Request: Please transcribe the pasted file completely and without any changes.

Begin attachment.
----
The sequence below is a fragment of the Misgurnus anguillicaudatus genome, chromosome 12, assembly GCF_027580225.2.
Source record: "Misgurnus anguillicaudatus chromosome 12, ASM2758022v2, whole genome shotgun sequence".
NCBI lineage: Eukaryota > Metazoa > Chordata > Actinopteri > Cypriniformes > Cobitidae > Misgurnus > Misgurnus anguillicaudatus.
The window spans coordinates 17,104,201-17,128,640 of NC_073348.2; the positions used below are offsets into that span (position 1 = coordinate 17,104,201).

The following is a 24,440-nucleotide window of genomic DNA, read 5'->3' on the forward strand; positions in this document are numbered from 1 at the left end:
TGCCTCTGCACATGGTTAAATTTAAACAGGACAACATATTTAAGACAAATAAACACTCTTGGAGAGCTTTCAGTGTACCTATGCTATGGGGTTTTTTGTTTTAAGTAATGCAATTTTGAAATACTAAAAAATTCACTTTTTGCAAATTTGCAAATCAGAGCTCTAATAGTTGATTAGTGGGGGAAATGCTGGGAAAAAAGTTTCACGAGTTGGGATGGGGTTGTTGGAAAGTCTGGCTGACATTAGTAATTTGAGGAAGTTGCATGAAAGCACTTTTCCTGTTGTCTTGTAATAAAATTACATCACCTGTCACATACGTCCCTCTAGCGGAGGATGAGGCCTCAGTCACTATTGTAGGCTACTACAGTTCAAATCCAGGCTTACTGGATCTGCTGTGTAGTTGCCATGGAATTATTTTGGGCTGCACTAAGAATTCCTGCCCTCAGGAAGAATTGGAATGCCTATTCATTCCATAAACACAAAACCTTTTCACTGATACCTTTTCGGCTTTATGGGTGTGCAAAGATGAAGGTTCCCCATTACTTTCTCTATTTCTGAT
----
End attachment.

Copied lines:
The sequence below is a fragment of the Misgurnus anguillicaudatus genome, chromosome 12, assembly GCF_027580225.2.
Source record: "Misgurnus anguillicaudatus chromosome 12, ASM2758022v2, whole genome shotgun sequence".
NCBI lineage: Eukaryota > Metazoa > Chordata > Actinopteri > Cypriniformes > Cobitidae > Misgurnus > Misgurnus anguillicaudatus.
The window spans coordinates 17,104,201-17,128,640 of NC_073348.2; the positions used below are offsets into that span (position 1 = coordinate 17,104,201).

The following is a 24,440-nucleotide window of genomic DNA, read 5'->3' on the forward strand; positions in this document are numbered from 1 at the left end:
TGCCTCTGCACATGGTTAAATTTAAACAGGACAACATATTTAAGACAAATAAACACTCTTGGAGAGCTTTCAGTGTACCTATGCTATGGGGTTTTTTGTTTTAAGTAATGCAATTTTGAAATACTAAAAAATTCACTTTTTGCAAATTTGCAAATCAGAGCTCTAATAGTTGATTAGTGGGGGAAATGCTGGGAAAAAAGTTTCACGAGTTGGGATGGGGTTGTTGGAAAGTCTGGCTGACATTAGTAATTTGAGGAAGTTGCATGAAAGCACTTTTCCTGTTGTCTTGTAATAAAATTACATCACCTGTCACATACGTCCCTCTAGCGGAGGATGAGGCCTCAGTCACTATTGTAGGCTACTACAGTTCAAATCCAGGCTTACTGGATCTGCTGTGTAGTTGCCATGGAATTATTTTGGGCTGCACTAAGAATTCCTGCCCTCAGGAAGAATTGGAATGCCTATTCATTCCATAAACACAAAACCTTTTCACTGATACCTTTTCGGCTTTATGGGTGTGCAAAGATGAAGGTTCCCCATTACTTTCTCTATTTCTGAT